FIG. 43 is a graph showing B, Ge, and P distributions when ion implantation is performed as described above. The depth (relative value) is plotted along the abscissa, and the atomic number/cm-3 is plotted along the ordinate in FIG. 43.

As a result of formation of the hetero BPT described above, there is provided a semiconductor device having a high base-emitter breakdown voltage, a small base-emitter capacitance, and a high hFE .

(Embodiment 7)

FIG. 44 is a view showing another embodiment of the present invention.

A hetero BPT according-to this embodiment is different from that of Embodiment 6 except that an emitter has a dried structure, a substrate 1 has an n conductivity type, and a buried region is eliminated.

The same effect as in the BPT of Embodiment 1 can be obtained in this hereto BPT.

(Embodiment 8)

FIG. 45 shows a structure wherein an emitter region 5 is formed on a substrate 1 side.

The same effect as in the BPT of Embodiment 6 can be obtained in this hereto BPT.

(Embodiment 9)

FIG. 46 is a view showing the 8th embodiment of the present invention.

A hetero BPT of this embodiment is different from that of Embodiment 6 except that an n+ -type contact 8 is formed. The n+ -type contact 8 is formed to decrease an ohmic resistance of an emitter 5. The n+ -type contact 8 has an impurity concentration of 1020 cm-3.

The same effect as in the BPT of Embodiment 6 can be obtained in this hetero BPT.

(Embodiment 10)

FIG. 41 is a circuit diagram wherein the BPT shown in Embodiment 6 is used in a solid-state image pickup apparatus. The BPT shown in Embodiment 6 is used in a portion represented by Tr in FIG. 41.

In this embodiment, the BPT shown in Embodiment 6 is used as a photoelectric transducer element.

According to the present invention, fT (frequency) of the semiconductor device can be increased. Therefore, when the semiconductor device is used in the photoelectric transducer apparatus, it is very effective.

The frequency fT in the photoelectric transducer apparatus is determined by a read rate.

An existing photoelectric transducer apparatus (area sensor) has 500640 elements. An HD (High Diffusion; an area sensor corresponding to high vision) has 1,0002,000 elements. In an existing television operation scheme, a horizontal scan period is HT≈50 μsec, and a horizontal blanking period HALK is 8 to 10 μsec. In the HD, HT=3 to 3.7 μsec, and HBLK=26 μsec. When horizontal scanning is taken into consideration, TH =50 μsec/640=80 nsec in the conventional arrangement, whereas TH =26 nsec/2,000=13 nsec in the HD.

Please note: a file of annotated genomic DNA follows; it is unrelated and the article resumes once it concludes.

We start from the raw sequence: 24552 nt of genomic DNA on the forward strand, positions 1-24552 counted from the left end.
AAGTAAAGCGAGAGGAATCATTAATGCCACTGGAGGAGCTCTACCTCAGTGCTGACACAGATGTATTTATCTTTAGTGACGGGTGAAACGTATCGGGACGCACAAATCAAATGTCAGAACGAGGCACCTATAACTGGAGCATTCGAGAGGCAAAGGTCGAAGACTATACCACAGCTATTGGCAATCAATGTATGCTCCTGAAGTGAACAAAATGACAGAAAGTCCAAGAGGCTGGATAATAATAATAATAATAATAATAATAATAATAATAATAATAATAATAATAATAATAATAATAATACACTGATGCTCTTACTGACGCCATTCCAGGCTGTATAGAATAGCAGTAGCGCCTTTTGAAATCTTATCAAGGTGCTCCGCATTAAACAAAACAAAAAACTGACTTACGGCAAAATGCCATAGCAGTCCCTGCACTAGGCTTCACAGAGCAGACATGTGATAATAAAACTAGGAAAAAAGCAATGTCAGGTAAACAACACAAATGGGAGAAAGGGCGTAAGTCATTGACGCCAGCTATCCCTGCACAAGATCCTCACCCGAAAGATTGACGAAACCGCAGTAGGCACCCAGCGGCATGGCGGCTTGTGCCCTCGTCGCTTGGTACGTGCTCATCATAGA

The frequency is required to be at least six times. That is, in the existing scheme, fT≈ 1 to 2 GHz. Therefore, fT >6 to 16 GHz or more is required.

When an area sensor shown in FIG. 41 is used as a color camera, optical information of the same photoelectric transducer element is read a plurality of times. In this case, since the optical information is read from the same element by a plurality of times, a ratio of the first read output to the second read output is very important. When this ratio is reduced, correction is required.

The ratio of the first read output to the second read output is defined as a nondestructive degree.

The nondestructive degree ismrepresented by the following equation.

Nondestructive Degree=(Ctot hFE )/(Ctot hFE +CV)

where Ctot is a total capacitance connected to the bases of the photoelectric transducer elements represented by Tr in FIG. 41. The total capacitance Ctot is determined by a represented by VL1 . . . VLn. Note that Cox is not present Cbc, and C0x. CV is a stray capacitance of read lines base-emitter capacitance Cbe, a base-collector capacitance depending on circuit systems.

The nondestructive degree can be easily improved by increasing the current gain hFE . That is, when hFE is increased, the nondestructive degree can be increased.

Ctot is represented by the capacitances of the BPT SENSOR, i.e., the base-emitter capacitance and the base-collector capacitance. That is, Ctot =Cbe +Cbc. Normally, if Cbe >Cbc and the impurity concentration of the base is increased, Cbe becomes the main factor for determining the nondestructive degree.

In the above equation, CV is a stray capacitance of vertical lines, and hFE is a BPT current gain. Since condition Ctot <10 fF is given for two million pixels, Cbe <10 fF must be satisfied. Whether Cbe <10 fF is established is determined by an emitter concentration. If the emitter size is given as 1.5 (an area S),

Cbe =εS/d (where d is the thickness of the depletion layer)

ε=εs ε.sub.) (εs =11.8 in Si)

Since S=2.2510-8 cm2 is given, d ≧235 Å. FIG. 47 shows upper limit values of concentrations ND (impurity concentrations of the emitter region) when the impurity concentrations of the emitter region with respect to the impurity concentration of the base region are given as Cbe =10 fF and 5 fF. For example, if NB =1019 cm-3, ND =31018 cm-3 or less for Cbe =10 fF, and 6.31017 cm-3 for Cbe =5 fF.